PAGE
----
POCATELLO — With shovels, rakes and other hand tools clinking on the pavement, 16-year-old Jane Jacobsmeyer joined several dozen members of The Church of Jesus Christ of Latter-Day Saints’ Highland 10th Ward on Tuesday night as they marched up Satterfield Drive to the site of the future Pocatello temple.
Jacobsmeyer was one of more than 3,000 people, mostly youth ages 11 to 18, who were armed with everyday gardening tools and participated in a massive brush clearing at the future site of the 67,000-square-foot sacred building off of Satterfield Drive — an experience she said will live on for generations.
“Of course we’re excited,” Jacobsmeyer and two other members of the Highland 10th Ward, Hallie Welker and Isabel Johnson, said together in unison while walking to the future temple site.
Jacobsmeyer continued, “When we’re older, we’ll be able to take our kids or grandkids here and tell them we helped prepare this ground for the temple and were a part of this special experience clearing the area. Our contributions will also give our children more meaning anytime they visit or see the temple.”
Johnson added, “This shows that we’re willing to put in the effort and do something with our hands instead of using the technology or equipment that is available today. It gives us more meaning so that when the temple is finished we can say that we were a part of it.”
The sea of people participating in the temple pre-groundbreaking event on Tuesday night was seemingly endless. Vehicles quickly engulfed the parking lots of the Highland Stake Center on Satterfield Drive and soon not a parking spot could be found on Satterfield or its side streets.
Pocatello police confirmed that there were so many people attempting to access the future temple site that traffic was backed up on Interstate 15 near the Pocatello Creek Road exit. Others reported to the Journal that traffic on East Chubbuck Road was backed up from Olympus Drive to Yellowstone Avenue.
The new LDS Pocatello Temple District includes 22 stakes, stretching from American Falls east to Soda Springs and from Malad north to Blackfoot.
“We invited all the youth from age 11 to 18 from all 22 stakes to come and participate tonight,” said local LDS public affairs director Larry Fisher on Tuesday. “This group includes the youth, their leaders and I’m sure there are probably some that just decided to join them because this is an opportunity that they will never have again. Sure, we could get heavy equipment to come in here and do this work, but we wanted them to have an experience they’ll never forget.”
In a colossal group effort at the future temple site, participants hacked and chopped away stubborn sagebrush while others carried the severed brush to trucks for disposal.
The brush-clearing work, according to Bryce Anderson, a 15-year-old Highland 10th Ward member who was wielding a pickaxe, closely resembled that which was completed by the first LDS pioneers who settled the Salt Lake Valley in the 1800s.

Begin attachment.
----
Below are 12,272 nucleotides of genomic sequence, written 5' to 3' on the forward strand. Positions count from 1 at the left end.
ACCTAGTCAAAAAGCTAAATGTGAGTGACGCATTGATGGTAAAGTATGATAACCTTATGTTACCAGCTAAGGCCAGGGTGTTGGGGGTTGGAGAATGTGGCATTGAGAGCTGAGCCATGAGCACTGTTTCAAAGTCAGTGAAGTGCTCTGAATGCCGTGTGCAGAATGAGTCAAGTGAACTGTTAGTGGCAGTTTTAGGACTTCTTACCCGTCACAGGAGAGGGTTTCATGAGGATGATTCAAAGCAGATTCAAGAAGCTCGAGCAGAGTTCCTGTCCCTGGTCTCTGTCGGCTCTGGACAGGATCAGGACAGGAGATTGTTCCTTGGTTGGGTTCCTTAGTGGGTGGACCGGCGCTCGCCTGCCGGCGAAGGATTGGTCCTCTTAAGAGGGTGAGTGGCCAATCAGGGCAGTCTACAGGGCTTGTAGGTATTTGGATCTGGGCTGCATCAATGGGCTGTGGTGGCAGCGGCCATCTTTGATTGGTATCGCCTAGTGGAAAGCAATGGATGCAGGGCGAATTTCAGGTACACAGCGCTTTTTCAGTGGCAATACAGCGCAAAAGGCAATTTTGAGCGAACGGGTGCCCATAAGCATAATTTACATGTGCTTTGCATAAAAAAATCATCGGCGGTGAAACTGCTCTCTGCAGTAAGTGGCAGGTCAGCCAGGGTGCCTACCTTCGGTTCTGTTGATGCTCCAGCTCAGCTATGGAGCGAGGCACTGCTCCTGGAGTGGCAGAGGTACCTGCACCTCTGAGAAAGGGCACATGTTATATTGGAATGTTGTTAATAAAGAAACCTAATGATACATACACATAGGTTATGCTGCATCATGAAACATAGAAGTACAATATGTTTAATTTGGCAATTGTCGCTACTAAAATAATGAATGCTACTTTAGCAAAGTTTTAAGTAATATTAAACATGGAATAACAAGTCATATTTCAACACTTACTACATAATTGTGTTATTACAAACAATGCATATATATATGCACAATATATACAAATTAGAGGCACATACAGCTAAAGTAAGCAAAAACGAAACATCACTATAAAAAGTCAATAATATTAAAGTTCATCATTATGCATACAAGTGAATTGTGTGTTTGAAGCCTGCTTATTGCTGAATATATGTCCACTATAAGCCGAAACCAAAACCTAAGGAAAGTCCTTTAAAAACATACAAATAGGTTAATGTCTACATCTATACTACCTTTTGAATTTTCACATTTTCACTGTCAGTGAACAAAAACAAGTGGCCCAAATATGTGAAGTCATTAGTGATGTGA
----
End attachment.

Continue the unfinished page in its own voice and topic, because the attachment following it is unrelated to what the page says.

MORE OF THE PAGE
“This goes back to our history and our ancestry,” Anderson said. “Many of our ancestors came to the Salt Lake Valley and actually had to do all of their groundbreaking work by hand. Today symbolizes what we stand for, which is hard work and trying to make the most out of our lives.”
Anderson continued, “This is really special because only a choice amount of people were able to participate today. We get to be a permanent part of this temple’s history. This will be something that I cherish for the rest of my life.”
Before letting the enormous crowd loose to clean up the sagebrush laden pasture, Scott Poulson, a member of the temple site preparation committee for the upcoming March 16 groundbreaking ceremony, gave an emotional speech from the back of a pickup truck.
“I’m struggling with my emotions,” Poulson said to the large crowd before him. “This is a sight that is simply unbelievable. When Moses went up on Mount Sinai the Lord instructed him to put off thy shoes from off thy feet, for the ground upon which thou standeth is holy ground. You’ll feel that tonight when you are working on this property, I promise you that. You will remember this forever.”
After his speech, Poulson shared with the Journal what about the experience Tuesday night moved him almost to tears.
“For The Church of Jesus Christ of Latter-day Saints, building a temple is always the ultimate opportunity and experience,” Poulson said. “There is nothing else like it. As you can tell by the support, this is an occasion that these folks will remember forever.”
Poulson continued, “I got emotional because building a temple brings some special spiritual feelings and to see the turnout tonight, with all these kids, just overwhelmed me.”